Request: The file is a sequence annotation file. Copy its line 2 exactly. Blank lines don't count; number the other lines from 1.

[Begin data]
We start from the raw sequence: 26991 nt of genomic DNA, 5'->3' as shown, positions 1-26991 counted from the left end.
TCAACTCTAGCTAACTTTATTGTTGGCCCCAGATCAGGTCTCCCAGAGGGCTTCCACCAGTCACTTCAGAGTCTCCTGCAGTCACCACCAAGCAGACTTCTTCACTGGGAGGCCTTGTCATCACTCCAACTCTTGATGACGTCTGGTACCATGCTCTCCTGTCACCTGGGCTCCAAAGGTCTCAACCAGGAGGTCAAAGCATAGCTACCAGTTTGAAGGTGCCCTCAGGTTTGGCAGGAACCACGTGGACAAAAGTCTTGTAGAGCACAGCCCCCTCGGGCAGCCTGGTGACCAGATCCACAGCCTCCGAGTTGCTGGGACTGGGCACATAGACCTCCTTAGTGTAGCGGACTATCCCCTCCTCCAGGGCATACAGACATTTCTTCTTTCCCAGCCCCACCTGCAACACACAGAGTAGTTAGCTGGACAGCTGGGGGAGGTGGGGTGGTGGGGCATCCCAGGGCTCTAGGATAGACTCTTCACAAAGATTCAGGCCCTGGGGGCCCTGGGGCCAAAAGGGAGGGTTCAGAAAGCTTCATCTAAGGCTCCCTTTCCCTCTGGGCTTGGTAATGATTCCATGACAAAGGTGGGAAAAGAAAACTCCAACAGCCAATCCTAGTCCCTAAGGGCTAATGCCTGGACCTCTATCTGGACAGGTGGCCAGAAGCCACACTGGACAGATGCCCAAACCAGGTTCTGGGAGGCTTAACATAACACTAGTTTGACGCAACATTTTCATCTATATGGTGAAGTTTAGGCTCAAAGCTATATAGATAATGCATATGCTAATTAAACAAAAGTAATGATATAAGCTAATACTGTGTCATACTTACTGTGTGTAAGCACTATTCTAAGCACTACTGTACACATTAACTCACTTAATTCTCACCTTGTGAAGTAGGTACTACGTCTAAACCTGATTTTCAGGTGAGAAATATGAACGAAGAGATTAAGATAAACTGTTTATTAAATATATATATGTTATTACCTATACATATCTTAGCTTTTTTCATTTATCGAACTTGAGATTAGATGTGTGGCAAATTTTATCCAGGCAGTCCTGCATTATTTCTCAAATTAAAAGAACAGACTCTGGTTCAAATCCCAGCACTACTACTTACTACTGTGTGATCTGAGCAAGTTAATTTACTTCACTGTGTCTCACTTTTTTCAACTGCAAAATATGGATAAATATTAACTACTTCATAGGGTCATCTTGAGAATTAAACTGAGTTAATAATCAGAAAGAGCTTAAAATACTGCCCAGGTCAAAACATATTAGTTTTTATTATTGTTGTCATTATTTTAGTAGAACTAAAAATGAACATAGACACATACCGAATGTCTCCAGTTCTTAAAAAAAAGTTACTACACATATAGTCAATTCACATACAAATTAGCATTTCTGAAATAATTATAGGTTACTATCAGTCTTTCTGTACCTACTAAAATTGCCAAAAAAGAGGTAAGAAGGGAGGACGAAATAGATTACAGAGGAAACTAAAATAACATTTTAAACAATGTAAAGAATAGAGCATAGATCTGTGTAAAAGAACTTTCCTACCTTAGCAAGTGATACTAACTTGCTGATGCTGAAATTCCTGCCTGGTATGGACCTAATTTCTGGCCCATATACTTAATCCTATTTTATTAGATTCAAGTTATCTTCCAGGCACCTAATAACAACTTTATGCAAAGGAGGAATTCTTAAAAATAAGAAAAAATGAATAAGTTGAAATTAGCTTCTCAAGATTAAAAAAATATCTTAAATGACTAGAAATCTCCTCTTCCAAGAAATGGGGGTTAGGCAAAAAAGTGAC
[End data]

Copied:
TCAACTCTAGCTAACTTTATTGTTGGCCCCAGATCAGGTCTCCCAGAGGGCTTCCACCAGTCACTTCAGAGTCTCCTGCAGTCACCACCAAGCAGACTTCTTCACTGGGAGGCCTTGTCATCACTCCAACTCTTGATGACGTCTGGTACCATGCTCTCCTGTCACCTGGGCTCCAAAGGTCTCAACCAGGAGGTCAAAGCATAGCTACCAGTTTGAAGGTGCCCTCAGGTTTGGCAGGAACCACGTGGACAAAAGTCTTGTAGAGCACAGCCCCCTCGGGCAGCCTGGTGACCAGATCCACAGCCTCCGAGTTGCTGGGACTGGGCACATAGACCTCCTTAGTGTAGCGGACTATCCCCTCCTCCAGGGCATACAGACATTTCTTCTTTCCCAGCCCCACCTGCAACACACAGAGTAGTTAGCTGGACAGCTGGGGGAGGTGGGGTGGTGGGGCATCCCAGGGCTCTAGGATAGACTCTTCACAAAGATTCAGGCCCTGGGGGCCCTGGGGCCAAAAGGGAGGGTTCAGAAAGCTTCATCTAAGGCTCCCTTTCCCTCTGGGCTTGGTAATGATTCCATGACAAAGGTGGGAAAAGAAAACTCCAACAGCCAATCCTAGTCCCTAAGGGCTAATGCCTGGACCTCTATCTGGACAGGTGGCCAGAAGCCACACTGGACAGATGCCCAAACCAGGTTCTGGGAGGCTTAACATAACACTAGTTTGACGCAACATTTTCATCTATATGGTGAAGTTTAGGCTCAAAGCTATATAGATAATGCATATGCTAATTAAACAAAAGTAATGATATAAGCTAATACTGTGTCATACTTACTGTGTGTAAGCACTATTCTAAGCACTACTGTACACATTAACTCACTTAATTCTCACCTTGTGAAGTAGGTACTACGTCTAAACCTGATTTTCAGGTGAGAAATATGAACGAAGAGATTAAGATAAACTGTTTATTAAATATATATATGTTATTACCTATACATATCTTAGCTTTTTTCATTTATCGAACTTGAGATTAGATGTGTGGCAAATTTTATCCAGGCAGTCCTGCATTATTTCTCAAATTAAAAGAACAGACTCTGGTTCAAATCCCAGCACTACTACTTACTACTGTGTGATCTGAGCAAGTTAATTTACTTCACTGTGTCTCACTTTTTTCAACTGCAAAATATGGATAAATATTAACTACTTCATAGGGTCATCTTGAGAATTAAACTGAGTTAATAATCAGAAAGAGCTTAAAATACTGCCCAGGTCAAAACATATTAGTTTTTATTATTGTTGTCATTATTTTAGTAGAACTAAAAATGAACATAGACACATACCGAATGTCTCCAGTTCTTAAAAAAAAGTTACTACACATATAGTCAATTCACATACAAATTAGCATTTCTGAAATAATTATAGGTTACTATCAGTCTTTCTGTACCTACTAAAATTGCCAAAAAAGAGGTAAGAAGGGAGGACGAAATAGATTACAGAGGAAACTAAAATAACATTTTAAACAATGTAAAGAATAGAGCATAGATCTGTGTAAAAGAACTTTCCTACCTTAGCAAGTGATACTAACTTGCTGATGCTGAAATTCCTGCCTGGTATGGACCTAATTTCTGGCCCATATACTTAATCCTATTTTATTAGATTCAAGTTATCTTCCAGGCACCTAATAACAACTTTATGCAAAGGAGGAATTCTTAAAAATAAGAAAAAATGAATAAGTTGAAATTAGCTTCTCAAGATTAAAAAAATATCTTAAATGACTAGAAATCTCCTCTTCCAAGAAATGGGGGTTAGGCAAAAAAGTGAC